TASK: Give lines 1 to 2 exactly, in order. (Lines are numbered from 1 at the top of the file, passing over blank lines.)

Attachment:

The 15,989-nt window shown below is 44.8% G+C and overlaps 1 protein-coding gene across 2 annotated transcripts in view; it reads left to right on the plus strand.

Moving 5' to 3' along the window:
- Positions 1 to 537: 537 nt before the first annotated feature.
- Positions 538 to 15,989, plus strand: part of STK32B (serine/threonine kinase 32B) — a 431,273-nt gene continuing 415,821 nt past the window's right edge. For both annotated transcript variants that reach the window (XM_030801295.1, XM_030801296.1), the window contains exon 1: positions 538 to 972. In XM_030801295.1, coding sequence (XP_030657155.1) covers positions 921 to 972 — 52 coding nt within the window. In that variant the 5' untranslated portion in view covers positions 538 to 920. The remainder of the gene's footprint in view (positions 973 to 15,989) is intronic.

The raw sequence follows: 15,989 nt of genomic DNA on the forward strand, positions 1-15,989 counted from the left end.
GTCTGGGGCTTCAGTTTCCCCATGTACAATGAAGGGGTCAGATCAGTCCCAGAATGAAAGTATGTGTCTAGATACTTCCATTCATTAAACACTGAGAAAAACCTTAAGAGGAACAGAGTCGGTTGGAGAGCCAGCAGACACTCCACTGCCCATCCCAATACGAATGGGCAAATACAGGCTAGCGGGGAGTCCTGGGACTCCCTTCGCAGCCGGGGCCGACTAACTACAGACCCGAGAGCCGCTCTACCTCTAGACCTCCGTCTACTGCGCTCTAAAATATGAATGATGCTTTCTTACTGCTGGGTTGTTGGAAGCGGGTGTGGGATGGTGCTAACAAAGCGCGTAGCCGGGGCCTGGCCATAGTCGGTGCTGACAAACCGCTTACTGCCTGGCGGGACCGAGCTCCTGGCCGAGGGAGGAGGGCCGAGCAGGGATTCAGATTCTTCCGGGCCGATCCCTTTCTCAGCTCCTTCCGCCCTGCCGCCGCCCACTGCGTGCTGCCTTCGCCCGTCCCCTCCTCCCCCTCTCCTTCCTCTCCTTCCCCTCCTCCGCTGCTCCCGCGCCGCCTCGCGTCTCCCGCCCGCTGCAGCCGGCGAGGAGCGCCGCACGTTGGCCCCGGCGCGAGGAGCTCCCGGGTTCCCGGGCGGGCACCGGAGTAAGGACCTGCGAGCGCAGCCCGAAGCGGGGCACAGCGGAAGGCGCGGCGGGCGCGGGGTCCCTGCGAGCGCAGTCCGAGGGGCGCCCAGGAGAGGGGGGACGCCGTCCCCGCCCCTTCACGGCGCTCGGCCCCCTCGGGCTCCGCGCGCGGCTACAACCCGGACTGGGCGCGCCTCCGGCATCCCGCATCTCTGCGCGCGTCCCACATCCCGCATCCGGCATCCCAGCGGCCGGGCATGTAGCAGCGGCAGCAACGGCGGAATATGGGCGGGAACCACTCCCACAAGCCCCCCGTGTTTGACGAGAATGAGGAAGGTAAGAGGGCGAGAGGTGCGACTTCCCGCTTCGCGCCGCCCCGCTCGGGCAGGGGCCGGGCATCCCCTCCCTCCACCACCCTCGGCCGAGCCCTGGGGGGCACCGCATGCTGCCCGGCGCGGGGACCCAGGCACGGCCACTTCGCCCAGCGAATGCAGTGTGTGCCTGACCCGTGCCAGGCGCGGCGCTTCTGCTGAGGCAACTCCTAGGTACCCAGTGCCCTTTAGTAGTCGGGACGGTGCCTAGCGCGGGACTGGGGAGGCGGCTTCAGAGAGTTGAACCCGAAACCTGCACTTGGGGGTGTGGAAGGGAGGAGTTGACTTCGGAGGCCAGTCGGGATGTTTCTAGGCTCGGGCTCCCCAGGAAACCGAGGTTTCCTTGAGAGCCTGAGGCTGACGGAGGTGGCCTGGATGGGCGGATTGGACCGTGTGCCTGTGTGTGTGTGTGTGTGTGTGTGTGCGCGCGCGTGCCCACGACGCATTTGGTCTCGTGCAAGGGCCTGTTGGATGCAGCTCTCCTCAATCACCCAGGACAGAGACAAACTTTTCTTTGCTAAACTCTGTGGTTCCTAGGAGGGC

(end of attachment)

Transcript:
The 15,989-nt window shown below is 44.8% G+C and overlaps 1 protein-coding gene across 2 annotated transcripts in view; it reads left to right on the plus strand.

Moving 5' to 3' along the window: